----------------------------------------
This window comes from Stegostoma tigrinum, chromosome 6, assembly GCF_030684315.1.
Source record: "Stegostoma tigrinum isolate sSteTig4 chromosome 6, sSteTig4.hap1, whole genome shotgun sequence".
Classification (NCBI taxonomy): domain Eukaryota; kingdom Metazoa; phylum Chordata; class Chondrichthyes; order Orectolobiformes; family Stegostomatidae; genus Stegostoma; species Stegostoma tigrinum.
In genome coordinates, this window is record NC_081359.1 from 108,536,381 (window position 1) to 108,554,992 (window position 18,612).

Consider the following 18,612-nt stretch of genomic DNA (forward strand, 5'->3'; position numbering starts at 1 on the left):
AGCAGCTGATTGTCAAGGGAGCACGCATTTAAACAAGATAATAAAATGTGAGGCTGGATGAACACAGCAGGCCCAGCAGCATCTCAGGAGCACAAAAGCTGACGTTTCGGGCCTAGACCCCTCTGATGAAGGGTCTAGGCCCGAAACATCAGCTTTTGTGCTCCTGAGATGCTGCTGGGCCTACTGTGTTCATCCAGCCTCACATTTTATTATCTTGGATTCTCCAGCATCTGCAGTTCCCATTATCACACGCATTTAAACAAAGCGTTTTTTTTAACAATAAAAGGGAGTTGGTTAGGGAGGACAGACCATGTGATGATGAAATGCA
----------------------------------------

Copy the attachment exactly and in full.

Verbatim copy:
This window comes from Stegostoma tigrinum, chromosome 6, assembly GCF_030684315.1.
Source record: "Stegostoma tigrinum isolate sSteTig4 chromosome 6, sSteTig4.hap1, whole genome shotgun sequence".
Classification (NCBI taxonomy): domain Eukaryota; kingdom Metazoa; phylum Chordata; class Chondrichthyes; order Orectolobiformes; family Stegostomatidae; genus Stegostoma; species Stegostoma tigrinum.
In genome coordinates, this window is record NC_081359.1 from 108,536,381 (window position 1) to 108,554,992 (window position 18,612).

Consider the following 18,612-nt stretch of genomic DNA (forward strand, 5'->3'; position numbering starts at 1 on the left):
AGCAGCTGATTGTCAAGGGAGCACGCATTTAAACAAGATAATAAAATGTGAGGCTGGATGAACACAGCAGGCCCAGCAGCATCTCAGGAGCACAAAAGCTGACGTTTCGGGCCTAGACCCCTCTGATGAAGGGTCTAGGCCCGAAACATCAGCTTTTGTGCTCCTGAGATGCTGCTGGGCCTACTGTGTTCATCCAGCCTCACATTTTATTATCTTGGATTCTCCAGCATCTGCAGTTCCCATTATCACACGCATTTAAACAAAGCGTTTTTTTTAACAATAAAAGGGAGTTGGTTAGGGAGGACAGACCATGTGATGATGAAATGCA